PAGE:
Beer Diet Plan (PG)
It seems that a lot of people are dieting recently, trying everything from an all-carbohydrate to an all-protein mix. I have another suggestion, one that has worked through the ages: the "Beer-Me" diet. Personally, I have a "liquid dinner" every time I go to the club on Friday night!
FACT: A lite beer has between 70 and 100 calories, is almost all water, and the part that isn't water is almost pure carbohydrates.
FACT: The average diet recommends a daily caloric intake of 1,200 calories for women, 1,500 for men, if you want to lose the medically safe two to three pounds a week. On the "Beer-Me" diet, that equates to at least 12 beverages a day for women, and 15 for men. A measurable goal.
FACT: The alcohol in beer is a diuretic, which causes the water to flush out almost immediately, leading to a consistent workout regimen including deep knee bends (getting out of the chair), fast walking (very good for your heart) and squats (as the case may be).
FACT: Drinking beer actually helps you sleep-even when you aren't necessarily tired. All that added rest is certain to help any problems you may have experienced in sleep deprivation, counting calories on those other fad diets. In addition, you may experience the occasional "How did I get here?" when you wake up, which always makes for lively conversation, and possibly additional exercise if you have to sneak out and run home.
FACT: The "Beer-Me" diet is good for your heart. After just one day of consuming your required 12-15 beers, you will certainly want to consume some aspirin, which is medically proven to help prevent heart attacks.
FACT: On the "Beer-Me" diet you can eat anything you want. The only rule is that you cannot consume any food until you have consumed at least half of the day's required beers. This way the food will probably only stay in your body a short time, until you again exercise the deep knee bends, quick walk and, this time, the "lean-over-and-hurl" stomach crunches.
FACT: Beer drinking is often done in bars, where other forms of exercise are common. Dancing, for example, is a good way to build up a thirst, as is chasing members of the opposite sex. If you really want to maximize your workout, try actually walking up to the bar, versus using a waitress. To take this to the extreme, you could even get up and get someone else a beer-perhaps someone who is newer to the diet plan than yourself.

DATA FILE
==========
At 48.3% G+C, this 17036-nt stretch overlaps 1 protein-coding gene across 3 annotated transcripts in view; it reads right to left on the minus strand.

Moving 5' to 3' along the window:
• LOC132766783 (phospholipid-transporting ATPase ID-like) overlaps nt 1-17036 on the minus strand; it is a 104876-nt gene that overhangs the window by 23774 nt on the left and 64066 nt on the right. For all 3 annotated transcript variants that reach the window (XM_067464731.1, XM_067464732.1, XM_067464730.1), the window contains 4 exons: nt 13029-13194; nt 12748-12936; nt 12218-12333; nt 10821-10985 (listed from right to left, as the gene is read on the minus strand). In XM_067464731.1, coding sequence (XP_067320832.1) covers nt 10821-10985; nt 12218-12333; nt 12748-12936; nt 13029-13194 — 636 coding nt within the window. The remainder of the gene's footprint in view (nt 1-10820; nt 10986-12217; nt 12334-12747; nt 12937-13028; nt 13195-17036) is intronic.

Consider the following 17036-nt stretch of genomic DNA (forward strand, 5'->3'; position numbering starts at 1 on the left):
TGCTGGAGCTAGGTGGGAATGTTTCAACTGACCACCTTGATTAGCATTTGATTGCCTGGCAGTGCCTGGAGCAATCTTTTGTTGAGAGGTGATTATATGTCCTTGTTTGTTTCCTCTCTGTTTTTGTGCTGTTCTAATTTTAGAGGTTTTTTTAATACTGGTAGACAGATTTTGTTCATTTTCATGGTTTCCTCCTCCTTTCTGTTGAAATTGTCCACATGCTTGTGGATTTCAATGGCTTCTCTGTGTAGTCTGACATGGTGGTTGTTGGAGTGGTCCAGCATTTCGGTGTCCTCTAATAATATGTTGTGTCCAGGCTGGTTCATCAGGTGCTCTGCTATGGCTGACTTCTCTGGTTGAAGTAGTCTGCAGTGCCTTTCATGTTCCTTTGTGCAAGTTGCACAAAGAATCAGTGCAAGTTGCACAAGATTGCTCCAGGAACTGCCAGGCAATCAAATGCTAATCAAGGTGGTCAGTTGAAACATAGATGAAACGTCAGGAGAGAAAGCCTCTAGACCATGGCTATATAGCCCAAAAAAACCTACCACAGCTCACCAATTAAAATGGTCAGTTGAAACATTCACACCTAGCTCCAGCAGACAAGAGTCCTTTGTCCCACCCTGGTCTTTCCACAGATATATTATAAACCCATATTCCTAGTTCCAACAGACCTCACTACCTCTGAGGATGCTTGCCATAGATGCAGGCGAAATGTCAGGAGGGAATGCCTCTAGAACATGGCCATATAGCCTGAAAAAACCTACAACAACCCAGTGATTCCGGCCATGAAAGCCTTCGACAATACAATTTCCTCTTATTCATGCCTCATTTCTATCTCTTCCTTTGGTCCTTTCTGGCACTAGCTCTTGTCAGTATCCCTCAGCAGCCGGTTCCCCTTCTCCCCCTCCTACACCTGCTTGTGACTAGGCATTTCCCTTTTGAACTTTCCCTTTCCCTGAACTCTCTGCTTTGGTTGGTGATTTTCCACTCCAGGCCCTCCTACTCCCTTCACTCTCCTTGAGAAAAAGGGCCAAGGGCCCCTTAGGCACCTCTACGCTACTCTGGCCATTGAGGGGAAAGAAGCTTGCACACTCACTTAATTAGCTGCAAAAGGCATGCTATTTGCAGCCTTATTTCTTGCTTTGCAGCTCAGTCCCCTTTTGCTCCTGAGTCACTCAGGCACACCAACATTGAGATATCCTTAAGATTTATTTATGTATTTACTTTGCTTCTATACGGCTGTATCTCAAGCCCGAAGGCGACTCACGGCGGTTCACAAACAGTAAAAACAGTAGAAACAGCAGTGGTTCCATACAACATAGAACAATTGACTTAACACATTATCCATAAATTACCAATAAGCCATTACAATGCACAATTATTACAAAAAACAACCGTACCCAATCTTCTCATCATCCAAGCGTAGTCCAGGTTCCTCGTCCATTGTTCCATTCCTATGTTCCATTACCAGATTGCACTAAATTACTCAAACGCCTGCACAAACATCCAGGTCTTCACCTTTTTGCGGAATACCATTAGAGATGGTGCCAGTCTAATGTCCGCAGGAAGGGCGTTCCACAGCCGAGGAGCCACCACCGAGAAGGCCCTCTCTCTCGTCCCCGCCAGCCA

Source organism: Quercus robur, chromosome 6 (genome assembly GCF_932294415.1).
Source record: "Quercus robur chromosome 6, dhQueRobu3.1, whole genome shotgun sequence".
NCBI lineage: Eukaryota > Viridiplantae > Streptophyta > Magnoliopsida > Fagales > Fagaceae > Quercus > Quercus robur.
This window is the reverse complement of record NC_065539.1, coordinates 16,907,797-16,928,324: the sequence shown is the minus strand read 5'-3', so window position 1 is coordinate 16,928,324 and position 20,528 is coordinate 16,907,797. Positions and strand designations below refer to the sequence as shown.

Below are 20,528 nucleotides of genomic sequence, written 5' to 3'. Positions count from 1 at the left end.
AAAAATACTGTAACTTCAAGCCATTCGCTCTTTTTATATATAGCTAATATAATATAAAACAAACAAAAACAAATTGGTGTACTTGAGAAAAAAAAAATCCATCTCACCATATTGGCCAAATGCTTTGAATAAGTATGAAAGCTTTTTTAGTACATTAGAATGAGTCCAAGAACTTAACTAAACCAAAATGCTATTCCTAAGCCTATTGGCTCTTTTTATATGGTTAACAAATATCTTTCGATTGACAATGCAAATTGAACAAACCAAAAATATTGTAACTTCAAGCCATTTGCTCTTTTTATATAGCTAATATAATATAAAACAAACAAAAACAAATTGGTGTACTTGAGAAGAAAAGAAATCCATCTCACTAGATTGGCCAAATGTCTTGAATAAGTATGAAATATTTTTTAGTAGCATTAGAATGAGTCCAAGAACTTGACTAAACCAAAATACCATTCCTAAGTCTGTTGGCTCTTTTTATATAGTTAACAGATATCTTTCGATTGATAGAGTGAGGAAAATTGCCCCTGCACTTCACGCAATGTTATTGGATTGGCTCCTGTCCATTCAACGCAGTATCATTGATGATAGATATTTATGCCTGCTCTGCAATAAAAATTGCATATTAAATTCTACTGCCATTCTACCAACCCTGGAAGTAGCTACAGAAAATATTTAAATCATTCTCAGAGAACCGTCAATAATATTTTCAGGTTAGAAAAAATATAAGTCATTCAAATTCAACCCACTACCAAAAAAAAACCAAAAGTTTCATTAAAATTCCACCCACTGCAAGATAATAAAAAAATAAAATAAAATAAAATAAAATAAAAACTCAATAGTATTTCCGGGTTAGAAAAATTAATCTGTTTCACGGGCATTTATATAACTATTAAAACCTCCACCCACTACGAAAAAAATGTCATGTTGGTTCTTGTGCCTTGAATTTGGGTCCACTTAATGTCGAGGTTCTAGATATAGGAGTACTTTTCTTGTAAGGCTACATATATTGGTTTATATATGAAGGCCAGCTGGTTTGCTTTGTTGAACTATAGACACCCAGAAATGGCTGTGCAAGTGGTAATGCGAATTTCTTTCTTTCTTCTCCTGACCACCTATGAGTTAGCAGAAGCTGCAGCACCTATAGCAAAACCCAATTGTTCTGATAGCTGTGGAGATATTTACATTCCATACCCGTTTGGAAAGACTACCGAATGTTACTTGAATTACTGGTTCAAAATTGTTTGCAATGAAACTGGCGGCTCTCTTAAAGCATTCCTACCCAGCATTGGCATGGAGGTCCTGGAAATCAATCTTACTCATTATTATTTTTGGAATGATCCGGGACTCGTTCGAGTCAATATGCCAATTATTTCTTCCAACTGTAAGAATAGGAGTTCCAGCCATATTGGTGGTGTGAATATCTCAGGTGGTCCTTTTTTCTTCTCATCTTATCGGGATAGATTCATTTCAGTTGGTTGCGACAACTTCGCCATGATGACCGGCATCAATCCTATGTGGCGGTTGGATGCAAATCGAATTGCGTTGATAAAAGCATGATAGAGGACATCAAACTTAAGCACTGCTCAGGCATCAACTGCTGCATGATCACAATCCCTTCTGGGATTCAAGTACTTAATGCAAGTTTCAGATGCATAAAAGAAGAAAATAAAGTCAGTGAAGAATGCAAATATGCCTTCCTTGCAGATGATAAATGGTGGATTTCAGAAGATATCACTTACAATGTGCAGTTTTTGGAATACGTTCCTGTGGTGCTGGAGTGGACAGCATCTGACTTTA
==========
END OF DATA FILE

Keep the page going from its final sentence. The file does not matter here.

FACT: Beer is cheaper than Jenny Craig.
Based on these facts, let's run through a given scenario for diet implementation.
CAUTION: This is a weekend diet plan, and should be attempted during the work week by only the staunchest of dieters.
MONDAY THROUGH THURSDAY: Eat junk food, and basically be a slob.
FRIDAY: Feeling "huge," swing by the liquor store and stock up. Go to favorite place of beer drinking and begin the consumption process (remember 12 for women, 15 for men).
SATURDAY: Wake up (as required) and lounge around all day, feeling slightly smaller after expunging any food that you may have accidentally consumed (particularly if it involved beef jerky from 7-11). Take aspirin. Notice that you have absolutely no interest in food, anyway.
SATURDAY (p.m.): Restart cycle, noticing that your appetite has still not returned. Perhaps only meet half of your consumption goal due to an ongoing discussion with "the dog that bit you." This is a good thing, as only half-consumption means less than 1,000 calories for the day, and you still don't feel hungry.
SUNDAY (a.m.): Wake up for mandatory sports day. This is a very convenient diet during football season, but it can be successfully implemented year-round. There is some major professional sport being played every day of the year except the day before and the day after the Major League All-Star game (fact-look it up). Consumption on this day should be paced to cover the entire day-you don't want to peak too soon. Again you notice a lack of appetite, and are feeling thinner all the time. Don't forget the aspirin.
MONDAY: Return to work, feeling thinner, well rested, and surprisingly mellow. Mark your log book, and begin preparation for the upcoming weekend.
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Mundane Journeys through an Amazing World
begins with Interstate 80. Not the most engaging topic, I know, but when you think about it, I-80 runs all the way across the North American continent linking San Francisco and New York. It's not just a ribbon of asphalt, it's a portal to far away, almost magical places.
My visits to major cities like Tokyo, London and Washington DC have been business affairs. I haven't rode a lot of roller coasters or ridden in open air buses, but I have visited with senators, bought yams from the back of a truck and barely escaped complete embarrassment when I was introduced to Matt Wiener in Vegas.
As I wrote the book I realized that over the years exotic, distant places have become more like the mundane places I've called home. But, as it turns out, there really aren't any mundane places, only mundane ways of looking at things.
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